Ford Debunks Popular Car Myths
They’ve been around awhile – a snippet of advice here, an old adage there. They’re the guidelines that are supposed to help keep cars running in top condition. Problem is, most of them aren’t based in fact – or they’re just plain outdated. Ford decided to debunk a few of the most popular maintenance myths, including the following:
MYTH: Cars need oil changes every three months or 3,000 miles. False: That used to be true, but not with newer cars. Because of synthetic oils that don’t break down as quickly, consumers actually don’t need oil changes as often – more like every 5,000 to 7,500 miles. (There may be two recommendations for oilchange intervals: one for normal driving and one for hard use. Check your maintenance guide to be sure.)
MYTH: You need to let your vehicle engine warm up in cold weather. False: Your vehicle’s engine only needs a warm-up period of about 10 seconds – you’re actually the only one who may feel chilly. The engine warms up while you drive. Running your car any longer beforehand is just a waste of gas.
SAVE: Depending on engine size, temperature and other variables, modern cars can use about a third of a gallon of gas per hour while idling. By giving up that 10-minute idle every weekday morning, you could save more than a gallon a month – $32 a year or $416 over the life of the vehicle.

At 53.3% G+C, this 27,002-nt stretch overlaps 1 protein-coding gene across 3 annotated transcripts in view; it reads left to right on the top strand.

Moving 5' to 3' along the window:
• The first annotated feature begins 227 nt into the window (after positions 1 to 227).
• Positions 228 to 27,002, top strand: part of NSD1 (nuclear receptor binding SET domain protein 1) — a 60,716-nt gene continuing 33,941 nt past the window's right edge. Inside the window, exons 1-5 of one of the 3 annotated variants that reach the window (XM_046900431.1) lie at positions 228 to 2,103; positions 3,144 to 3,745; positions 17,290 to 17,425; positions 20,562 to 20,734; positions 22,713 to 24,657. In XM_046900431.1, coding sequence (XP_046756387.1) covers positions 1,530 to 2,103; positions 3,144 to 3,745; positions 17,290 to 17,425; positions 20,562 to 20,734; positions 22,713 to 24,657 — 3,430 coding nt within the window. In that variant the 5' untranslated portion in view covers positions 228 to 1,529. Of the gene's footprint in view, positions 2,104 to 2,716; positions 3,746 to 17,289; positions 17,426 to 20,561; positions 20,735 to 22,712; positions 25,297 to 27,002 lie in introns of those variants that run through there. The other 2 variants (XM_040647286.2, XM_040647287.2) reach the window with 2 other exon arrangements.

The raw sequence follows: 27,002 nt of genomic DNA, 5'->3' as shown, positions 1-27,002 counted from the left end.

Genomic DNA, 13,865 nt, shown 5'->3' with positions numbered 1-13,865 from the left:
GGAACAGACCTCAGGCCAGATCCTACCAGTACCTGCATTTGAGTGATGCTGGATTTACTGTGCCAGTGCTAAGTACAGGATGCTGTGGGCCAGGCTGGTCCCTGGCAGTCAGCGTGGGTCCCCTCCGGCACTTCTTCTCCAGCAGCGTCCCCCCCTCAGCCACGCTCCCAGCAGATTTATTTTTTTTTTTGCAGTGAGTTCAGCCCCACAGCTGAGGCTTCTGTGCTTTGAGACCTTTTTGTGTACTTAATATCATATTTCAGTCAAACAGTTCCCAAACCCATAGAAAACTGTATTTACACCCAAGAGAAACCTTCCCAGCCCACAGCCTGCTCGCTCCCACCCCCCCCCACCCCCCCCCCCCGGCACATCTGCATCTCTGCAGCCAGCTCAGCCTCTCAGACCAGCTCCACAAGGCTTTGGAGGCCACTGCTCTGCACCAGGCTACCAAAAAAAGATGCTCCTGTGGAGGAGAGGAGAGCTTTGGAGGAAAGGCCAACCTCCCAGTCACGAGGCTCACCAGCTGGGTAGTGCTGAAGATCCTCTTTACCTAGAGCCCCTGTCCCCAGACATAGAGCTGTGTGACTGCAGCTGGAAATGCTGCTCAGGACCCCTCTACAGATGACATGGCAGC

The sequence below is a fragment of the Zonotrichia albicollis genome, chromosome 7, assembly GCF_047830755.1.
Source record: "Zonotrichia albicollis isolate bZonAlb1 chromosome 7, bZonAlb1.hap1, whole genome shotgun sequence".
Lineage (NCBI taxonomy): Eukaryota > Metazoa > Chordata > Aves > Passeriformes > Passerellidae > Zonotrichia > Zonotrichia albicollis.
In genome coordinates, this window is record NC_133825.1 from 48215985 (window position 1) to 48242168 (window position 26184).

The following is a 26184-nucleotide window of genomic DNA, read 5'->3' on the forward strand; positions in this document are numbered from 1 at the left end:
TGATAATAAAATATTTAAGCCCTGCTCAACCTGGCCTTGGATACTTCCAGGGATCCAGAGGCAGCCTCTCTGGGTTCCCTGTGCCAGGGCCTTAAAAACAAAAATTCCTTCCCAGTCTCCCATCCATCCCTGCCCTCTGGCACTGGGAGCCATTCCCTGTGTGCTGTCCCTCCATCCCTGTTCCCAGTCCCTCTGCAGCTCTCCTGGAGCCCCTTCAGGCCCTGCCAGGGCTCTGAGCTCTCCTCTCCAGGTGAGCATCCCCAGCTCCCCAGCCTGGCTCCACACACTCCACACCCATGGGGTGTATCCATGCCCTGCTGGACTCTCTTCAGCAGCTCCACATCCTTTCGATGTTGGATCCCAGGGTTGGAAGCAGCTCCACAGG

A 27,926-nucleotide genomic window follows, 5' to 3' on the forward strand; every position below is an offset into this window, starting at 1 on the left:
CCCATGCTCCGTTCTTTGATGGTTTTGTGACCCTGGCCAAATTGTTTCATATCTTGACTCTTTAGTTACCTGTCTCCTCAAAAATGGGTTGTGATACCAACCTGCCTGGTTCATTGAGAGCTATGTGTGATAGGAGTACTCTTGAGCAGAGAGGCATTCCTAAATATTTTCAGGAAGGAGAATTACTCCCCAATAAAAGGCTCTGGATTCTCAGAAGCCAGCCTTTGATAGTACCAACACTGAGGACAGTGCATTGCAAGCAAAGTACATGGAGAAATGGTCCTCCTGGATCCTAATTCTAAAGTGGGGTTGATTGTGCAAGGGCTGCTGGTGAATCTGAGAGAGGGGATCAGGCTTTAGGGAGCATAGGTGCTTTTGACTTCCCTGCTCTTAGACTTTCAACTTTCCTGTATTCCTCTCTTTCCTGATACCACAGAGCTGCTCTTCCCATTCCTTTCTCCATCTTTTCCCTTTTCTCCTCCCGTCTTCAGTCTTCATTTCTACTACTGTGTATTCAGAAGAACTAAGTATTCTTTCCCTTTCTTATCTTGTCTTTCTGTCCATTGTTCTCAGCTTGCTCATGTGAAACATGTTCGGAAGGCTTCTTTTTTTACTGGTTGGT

MYTH: Premium gas is a treat for your car. False: Unless your vehicle is specifically tailored to take advantage of the higher octane level in the fuel, you’re wasting your money. Go by what is recommended in your owner’s manual and leave it at that.
SAVE: At current gas prices, drivers may save up to $150 a year by opting for unleaded gas instead of premium.
MYTH: The number listed on the sidewall of your tire is the recommended tire pressure. False: In most cases, this is actually the maximum pressure allowed for that tire. The recommended amount of pressure is usually listed on the inside door panel – check your owner’s manual to be sure.
MYTH: Buy gas in the morning and you’ll save money.
False: The old adage was to fill up in the morning when gas was coolest and most dense because gas is sold by volume and you would get more gas for your buck.
But gas is sold in underground, nonmetallic tanks that typically hold about 10,000 gallons, and it will take a lot of sunlight to raise the temperature even a degree. (However, pumping your gas when it’s cooler does mean less release of vapors, which is better for the environment.)
SAVE: Do your research before buying. Ford’s SIRIUS Travel Link™ sorts gas stations by price on the navigation screen, but Web sites like MSNAutos.com can also help drivers navigate to bargains. In our quick research, we found two gas stations in NYC, less than a mile apart, costing 30 cents per gallon less.